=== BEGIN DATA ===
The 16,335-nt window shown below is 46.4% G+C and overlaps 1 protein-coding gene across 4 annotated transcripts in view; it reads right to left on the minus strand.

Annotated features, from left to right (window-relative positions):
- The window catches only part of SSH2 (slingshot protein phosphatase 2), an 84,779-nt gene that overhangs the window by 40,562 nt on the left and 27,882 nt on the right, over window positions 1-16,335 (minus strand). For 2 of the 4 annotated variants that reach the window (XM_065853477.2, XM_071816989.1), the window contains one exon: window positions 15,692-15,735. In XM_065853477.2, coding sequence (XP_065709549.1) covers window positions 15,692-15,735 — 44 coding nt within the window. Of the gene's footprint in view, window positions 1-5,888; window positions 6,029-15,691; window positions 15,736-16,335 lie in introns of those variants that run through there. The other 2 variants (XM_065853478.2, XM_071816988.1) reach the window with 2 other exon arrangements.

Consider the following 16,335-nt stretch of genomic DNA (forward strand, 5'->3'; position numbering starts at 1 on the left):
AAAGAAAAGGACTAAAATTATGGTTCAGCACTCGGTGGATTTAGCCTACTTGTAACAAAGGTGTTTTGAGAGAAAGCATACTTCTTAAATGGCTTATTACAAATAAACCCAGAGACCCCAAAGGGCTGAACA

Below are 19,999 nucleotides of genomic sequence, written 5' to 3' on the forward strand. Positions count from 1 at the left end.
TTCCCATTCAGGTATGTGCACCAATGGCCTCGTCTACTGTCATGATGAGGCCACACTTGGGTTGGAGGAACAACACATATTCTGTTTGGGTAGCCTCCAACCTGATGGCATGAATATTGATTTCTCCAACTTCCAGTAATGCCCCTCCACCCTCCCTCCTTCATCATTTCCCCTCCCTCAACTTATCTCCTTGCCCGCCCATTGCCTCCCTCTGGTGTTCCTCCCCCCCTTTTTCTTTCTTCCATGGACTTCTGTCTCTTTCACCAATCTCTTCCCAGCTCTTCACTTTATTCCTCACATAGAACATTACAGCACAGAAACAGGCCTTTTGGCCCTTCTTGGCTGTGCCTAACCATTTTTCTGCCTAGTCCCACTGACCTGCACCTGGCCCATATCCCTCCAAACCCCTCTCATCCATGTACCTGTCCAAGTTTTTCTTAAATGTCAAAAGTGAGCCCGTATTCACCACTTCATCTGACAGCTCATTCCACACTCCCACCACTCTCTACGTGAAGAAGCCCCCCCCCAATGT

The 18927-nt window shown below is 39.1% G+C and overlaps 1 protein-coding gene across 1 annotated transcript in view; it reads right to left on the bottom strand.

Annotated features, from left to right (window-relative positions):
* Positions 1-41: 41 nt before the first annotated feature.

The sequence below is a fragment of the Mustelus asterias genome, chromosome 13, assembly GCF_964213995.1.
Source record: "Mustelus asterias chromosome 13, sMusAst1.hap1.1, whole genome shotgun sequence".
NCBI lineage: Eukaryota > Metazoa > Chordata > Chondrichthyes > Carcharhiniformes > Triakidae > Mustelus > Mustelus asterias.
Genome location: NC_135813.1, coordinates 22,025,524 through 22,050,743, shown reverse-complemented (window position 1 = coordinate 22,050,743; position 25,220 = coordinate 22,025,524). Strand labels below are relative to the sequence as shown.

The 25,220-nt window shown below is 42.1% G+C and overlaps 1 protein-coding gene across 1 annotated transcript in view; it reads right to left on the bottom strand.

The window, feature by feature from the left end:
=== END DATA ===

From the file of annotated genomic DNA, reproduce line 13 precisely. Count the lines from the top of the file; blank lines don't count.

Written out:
NCBI lineage: Eukaryota > Metazoa > Chordata > Chondrichthyes > Carcharhiniformes > Triakidae > Mustelus > Mustelus asterias.